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The RIGHT / the Declaration of the rights of the child

The Declaration of the rights of the child

Proclaimed by resolution 1386 (XIV) of the General Assembly
on 20 November 1959


PREAMBLE

Consideringthat the peoples of the United Nations newly approved in the Charter of their faith in fundamental human rights and in the dignity and worth of the human person and are determined to promote social progress and better standards of life in larger freedom,

taking into accountthat the United Nations in the universal Declaration of human rights proclaimed that every man should have all of these in her rights and freedoms, without any differences on such grounds as race, colour, sex, language, religion, political or other opinion, national or social origin, property status, birth or other status,

whereas, that the child, by reason of his physical and mental immaturity, needs special safeguards and care, including appropriate legal protection, before as well as after birth,

taking into accountthat the need for such special safeguards was stated in the Geneva Declaration of the rights of the child of 1924, and recognized in The universal Declaration of human rights and in the statutes of specialized agencies and international organizations concerned with the welfare of children

consideringthat humanity is obliged to give the child the best thing it has,

The General Assembly

proclaims this Declaration of the rights of the child to ensure that children happy childhood and use, for their own benefit and for the benefit of society, rights and freedoms that it provides, and encourages parents, men and women as individuals and voluntary organizations, local authorities and national governments to ensure that they are recognized and tried to respect these rights through legislative and other measures progressively taken in accordance with the following principles:

Principle 1

The child shall enjoy all listed in this Declaration of rights. These rights should be recognised for all children without exception and without distinction or discrimination on grounds of race, colour, sex, language, religion, political or other opinion, national or social origin, property, birth or other circumstances relating to the child or his family.

Principle 2

Child law and other means must be provided special protection and the opportunities and favorable conditions that allowed him to develop physically, mentally, morally, spiritually and in social healthy and normal way and in conditions of freedom and dignity. When issuing this purpose laws primary consideration should be the best the interests of the child.

Principle 3

The child should be with his birth right to a name and nationality.

Principle 4

The child should benefit from social security. He must to have the right to healthy growth and development; to this end special care and protection should be provided both to him and to his mother, including adequate prenatal and postnatal care. The child shall be entitled to adequate nutrition, housing, recreation and medical care.

Principle 5

The child who is inferior in physical, mental or socially, should be given the special treatment, education and care required by his particular condition.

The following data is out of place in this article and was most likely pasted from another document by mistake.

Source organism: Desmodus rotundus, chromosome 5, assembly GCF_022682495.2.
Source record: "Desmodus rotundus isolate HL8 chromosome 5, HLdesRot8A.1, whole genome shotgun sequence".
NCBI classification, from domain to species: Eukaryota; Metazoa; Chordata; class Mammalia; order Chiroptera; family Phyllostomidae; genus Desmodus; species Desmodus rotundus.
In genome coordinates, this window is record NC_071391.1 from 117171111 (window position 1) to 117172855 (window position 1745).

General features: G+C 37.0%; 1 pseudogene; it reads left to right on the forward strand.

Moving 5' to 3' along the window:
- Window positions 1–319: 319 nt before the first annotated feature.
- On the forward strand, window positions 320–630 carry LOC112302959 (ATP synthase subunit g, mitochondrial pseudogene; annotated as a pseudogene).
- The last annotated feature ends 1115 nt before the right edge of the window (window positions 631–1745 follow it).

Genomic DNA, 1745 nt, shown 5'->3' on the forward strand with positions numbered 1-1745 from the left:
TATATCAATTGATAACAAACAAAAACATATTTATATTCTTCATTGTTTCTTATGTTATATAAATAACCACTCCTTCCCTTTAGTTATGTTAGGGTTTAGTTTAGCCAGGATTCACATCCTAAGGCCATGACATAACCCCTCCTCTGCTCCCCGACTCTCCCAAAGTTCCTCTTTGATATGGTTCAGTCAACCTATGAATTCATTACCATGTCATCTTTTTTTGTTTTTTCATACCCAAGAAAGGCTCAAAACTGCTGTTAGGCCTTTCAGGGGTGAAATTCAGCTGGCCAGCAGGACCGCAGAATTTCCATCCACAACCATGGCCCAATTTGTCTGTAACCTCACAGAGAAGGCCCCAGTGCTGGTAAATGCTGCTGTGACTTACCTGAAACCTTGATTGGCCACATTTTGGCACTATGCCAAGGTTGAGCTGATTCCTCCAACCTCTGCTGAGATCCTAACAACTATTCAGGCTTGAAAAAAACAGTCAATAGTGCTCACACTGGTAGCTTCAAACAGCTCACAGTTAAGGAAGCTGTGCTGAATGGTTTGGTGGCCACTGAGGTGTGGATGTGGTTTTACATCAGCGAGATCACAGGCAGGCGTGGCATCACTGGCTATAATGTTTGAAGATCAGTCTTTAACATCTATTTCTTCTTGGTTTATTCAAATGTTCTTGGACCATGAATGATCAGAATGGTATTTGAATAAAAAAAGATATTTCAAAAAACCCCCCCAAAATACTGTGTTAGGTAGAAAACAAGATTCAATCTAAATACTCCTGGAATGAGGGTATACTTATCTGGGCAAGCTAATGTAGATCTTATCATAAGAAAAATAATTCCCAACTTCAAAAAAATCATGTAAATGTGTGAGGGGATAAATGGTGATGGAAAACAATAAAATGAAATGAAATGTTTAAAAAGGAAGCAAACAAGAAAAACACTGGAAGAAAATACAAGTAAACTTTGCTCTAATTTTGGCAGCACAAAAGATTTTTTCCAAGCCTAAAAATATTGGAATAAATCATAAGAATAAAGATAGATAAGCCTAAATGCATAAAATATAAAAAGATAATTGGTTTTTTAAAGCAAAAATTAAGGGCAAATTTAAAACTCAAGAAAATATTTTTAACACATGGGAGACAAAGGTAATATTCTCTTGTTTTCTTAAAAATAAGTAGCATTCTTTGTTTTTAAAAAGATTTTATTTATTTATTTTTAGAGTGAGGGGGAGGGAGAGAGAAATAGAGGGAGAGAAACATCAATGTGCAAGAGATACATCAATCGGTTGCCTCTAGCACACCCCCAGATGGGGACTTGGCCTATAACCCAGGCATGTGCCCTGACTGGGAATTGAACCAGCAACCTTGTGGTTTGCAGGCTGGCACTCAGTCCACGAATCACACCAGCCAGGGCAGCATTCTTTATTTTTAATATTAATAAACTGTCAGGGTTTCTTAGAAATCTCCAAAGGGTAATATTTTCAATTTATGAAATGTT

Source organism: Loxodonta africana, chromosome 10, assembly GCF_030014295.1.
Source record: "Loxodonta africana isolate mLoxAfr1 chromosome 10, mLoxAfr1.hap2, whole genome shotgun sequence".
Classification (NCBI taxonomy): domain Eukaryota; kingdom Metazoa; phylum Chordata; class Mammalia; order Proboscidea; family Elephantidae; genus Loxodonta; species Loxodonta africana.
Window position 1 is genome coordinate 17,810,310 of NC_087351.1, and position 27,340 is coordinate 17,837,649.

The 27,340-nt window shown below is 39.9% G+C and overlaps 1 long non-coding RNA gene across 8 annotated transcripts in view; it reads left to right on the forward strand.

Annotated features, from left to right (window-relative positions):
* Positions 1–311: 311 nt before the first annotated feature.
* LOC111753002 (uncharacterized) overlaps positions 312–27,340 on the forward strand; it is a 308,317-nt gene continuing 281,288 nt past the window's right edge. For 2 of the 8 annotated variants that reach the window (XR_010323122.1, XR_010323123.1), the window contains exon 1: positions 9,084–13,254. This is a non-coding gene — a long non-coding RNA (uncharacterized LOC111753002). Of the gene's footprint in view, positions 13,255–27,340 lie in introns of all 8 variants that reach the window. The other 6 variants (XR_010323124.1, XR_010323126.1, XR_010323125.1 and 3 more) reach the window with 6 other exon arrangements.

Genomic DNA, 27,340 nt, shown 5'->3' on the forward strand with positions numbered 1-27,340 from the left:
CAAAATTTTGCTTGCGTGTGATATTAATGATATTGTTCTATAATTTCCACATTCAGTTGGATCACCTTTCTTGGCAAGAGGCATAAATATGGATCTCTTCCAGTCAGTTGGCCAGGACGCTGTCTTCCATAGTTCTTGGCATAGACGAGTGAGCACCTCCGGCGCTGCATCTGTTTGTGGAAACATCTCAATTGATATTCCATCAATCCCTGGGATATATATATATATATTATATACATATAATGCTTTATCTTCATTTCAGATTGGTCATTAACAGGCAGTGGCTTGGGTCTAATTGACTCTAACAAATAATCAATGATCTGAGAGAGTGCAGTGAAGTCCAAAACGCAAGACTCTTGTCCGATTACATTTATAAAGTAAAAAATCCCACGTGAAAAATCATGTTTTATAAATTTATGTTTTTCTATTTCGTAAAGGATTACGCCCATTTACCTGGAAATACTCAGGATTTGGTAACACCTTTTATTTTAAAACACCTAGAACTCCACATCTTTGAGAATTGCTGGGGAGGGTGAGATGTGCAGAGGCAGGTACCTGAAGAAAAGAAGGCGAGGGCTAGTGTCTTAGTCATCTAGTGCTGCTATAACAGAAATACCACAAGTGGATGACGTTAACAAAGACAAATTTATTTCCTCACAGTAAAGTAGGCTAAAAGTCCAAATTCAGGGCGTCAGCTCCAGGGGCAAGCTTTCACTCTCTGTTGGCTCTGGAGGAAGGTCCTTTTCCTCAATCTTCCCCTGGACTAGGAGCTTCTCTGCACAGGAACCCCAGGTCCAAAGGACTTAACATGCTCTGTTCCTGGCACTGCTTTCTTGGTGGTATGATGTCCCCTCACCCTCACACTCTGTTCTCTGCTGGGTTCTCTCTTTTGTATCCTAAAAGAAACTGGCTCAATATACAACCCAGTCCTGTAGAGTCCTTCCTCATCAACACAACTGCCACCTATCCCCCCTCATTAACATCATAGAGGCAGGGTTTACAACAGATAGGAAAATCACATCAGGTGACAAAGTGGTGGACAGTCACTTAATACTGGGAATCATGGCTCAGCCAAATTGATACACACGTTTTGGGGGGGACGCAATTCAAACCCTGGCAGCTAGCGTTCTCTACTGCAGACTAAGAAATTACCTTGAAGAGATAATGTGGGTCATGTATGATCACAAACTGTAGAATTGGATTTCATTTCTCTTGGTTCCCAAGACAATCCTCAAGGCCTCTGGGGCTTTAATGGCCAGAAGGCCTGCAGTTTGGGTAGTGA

Principle 6

The child, for the full and harmonious development of his personality, needs love and understanding. He shall, wherever possible, grow up in the care and under the responsibility of their parents and, in any case, in an atmosphere of love and moral and material security; a young child should not, except where there are exceptional circumstances, to be forcefully separate with his mother. On society and on public authorities should be the duty to exercise special care for children without families, and children not having sufficient means of livelihood. It is desirable that a large families were provided with state or other benefits for the care of children.

Principle 7

The child has the right to education, which should be free and compulsory, at least in the initial stages. He must be given education, which would contribute to its overall cultural development and thanks to which he could, on the basis of equal opportunity, to develop their abilities and personal judgment, and moral and social consciousness responsibility and become a useful member of society.

The best interests of the child shall be the guiding principle for those who bear the responsibility for his education and guidance; that the responsibility lies primarily with his parents.

The child shall have full opportunity for play and recreation, which would be directed to the same purposes as education; society and the public authorities should endeavour to promote the enjoyment of this right.

Principle 8

The child shall in all circumstances be among the first to receive protection and assistance.

Principle 9

The child must be protected from all forms of neglect, cruelty and operation. He should not be traded in any form.

The child should not be made to work to achieve an appropriate age minimum; he in no case should not be allocated or permitted to be work or occupation, which would be harmful to his health or education or let his physical, mental or moral development.

Principle 10

The child shall be protected from practices which may foster racial, religious or any other form of discrimination. He should grow up in the spirit of understanding, tolerance, friendship among peoples, peace and universal brotherhood, and in full consciousness that his energy and talents should be devoted to the service for the benefit of other people.

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